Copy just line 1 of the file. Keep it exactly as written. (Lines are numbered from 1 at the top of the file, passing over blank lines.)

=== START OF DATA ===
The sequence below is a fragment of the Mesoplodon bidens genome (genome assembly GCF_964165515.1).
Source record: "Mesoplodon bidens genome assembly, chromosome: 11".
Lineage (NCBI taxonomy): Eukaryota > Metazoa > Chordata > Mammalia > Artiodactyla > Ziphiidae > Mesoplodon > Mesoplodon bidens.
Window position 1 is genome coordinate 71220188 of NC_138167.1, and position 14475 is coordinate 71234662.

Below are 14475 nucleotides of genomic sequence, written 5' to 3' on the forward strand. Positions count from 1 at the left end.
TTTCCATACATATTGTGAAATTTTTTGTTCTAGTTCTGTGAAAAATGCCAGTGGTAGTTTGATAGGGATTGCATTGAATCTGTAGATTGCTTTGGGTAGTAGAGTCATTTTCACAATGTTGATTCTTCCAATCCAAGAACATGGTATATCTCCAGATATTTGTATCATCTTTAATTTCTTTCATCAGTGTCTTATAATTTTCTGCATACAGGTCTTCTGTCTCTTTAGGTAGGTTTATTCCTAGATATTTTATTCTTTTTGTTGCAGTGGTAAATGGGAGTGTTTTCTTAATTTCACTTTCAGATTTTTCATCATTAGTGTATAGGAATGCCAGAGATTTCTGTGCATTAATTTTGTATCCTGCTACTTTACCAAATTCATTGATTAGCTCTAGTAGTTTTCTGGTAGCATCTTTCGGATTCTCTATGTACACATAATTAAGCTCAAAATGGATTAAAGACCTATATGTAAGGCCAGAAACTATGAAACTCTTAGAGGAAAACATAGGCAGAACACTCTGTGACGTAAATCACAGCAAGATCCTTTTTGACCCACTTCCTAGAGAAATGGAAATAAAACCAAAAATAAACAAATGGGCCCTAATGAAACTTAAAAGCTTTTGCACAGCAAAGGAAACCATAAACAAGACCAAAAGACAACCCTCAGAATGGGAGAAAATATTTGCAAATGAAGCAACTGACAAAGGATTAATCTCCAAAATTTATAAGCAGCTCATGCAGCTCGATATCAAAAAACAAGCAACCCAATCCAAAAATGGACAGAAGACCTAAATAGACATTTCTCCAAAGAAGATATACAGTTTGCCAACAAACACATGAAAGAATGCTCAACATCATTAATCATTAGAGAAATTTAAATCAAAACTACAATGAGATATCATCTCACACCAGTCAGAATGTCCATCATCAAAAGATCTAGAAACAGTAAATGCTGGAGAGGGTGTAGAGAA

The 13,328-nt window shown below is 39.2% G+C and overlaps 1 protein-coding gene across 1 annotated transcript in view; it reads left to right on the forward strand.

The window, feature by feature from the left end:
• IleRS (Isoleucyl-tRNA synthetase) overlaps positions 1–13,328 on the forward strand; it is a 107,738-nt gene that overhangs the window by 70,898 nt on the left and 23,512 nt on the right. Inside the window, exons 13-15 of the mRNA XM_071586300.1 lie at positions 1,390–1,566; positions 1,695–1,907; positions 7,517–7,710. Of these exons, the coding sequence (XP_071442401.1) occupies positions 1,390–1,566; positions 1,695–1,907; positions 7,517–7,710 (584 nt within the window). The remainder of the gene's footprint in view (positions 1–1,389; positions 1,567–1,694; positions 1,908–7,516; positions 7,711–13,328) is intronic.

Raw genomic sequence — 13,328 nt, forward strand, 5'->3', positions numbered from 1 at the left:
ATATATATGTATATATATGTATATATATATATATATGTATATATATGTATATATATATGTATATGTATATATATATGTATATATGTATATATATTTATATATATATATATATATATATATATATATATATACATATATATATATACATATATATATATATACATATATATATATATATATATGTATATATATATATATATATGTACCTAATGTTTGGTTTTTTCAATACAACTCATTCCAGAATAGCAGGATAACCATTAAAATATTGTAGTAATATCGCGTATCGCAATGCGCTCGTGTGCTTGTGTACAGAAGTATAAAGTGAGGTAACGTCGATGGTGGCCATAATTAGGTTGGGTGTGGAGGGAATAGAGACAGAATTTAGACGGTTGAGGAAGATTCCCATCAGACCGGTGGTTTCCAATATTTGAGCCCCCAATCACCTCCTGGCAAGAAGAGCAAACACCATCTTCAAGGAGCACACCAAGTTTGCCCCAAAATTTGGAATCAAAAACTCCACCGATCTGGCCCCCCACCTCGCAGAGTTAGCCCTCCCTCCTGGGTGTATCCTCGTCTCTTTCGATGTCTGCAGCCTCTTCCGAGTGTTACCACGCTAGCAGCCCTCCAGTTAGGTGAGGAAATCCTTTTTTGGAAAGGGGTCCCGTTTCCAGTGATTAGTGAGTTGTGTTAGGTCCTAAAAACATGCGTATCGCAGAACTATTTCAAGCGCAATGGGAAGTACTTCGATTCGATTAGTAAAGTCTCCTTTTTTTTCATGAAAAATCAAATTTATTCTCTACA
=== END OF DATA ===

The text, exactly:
The sequence below is a fragment of the Mesoplodon bidens genome (genome assembly GCF_964165515.1).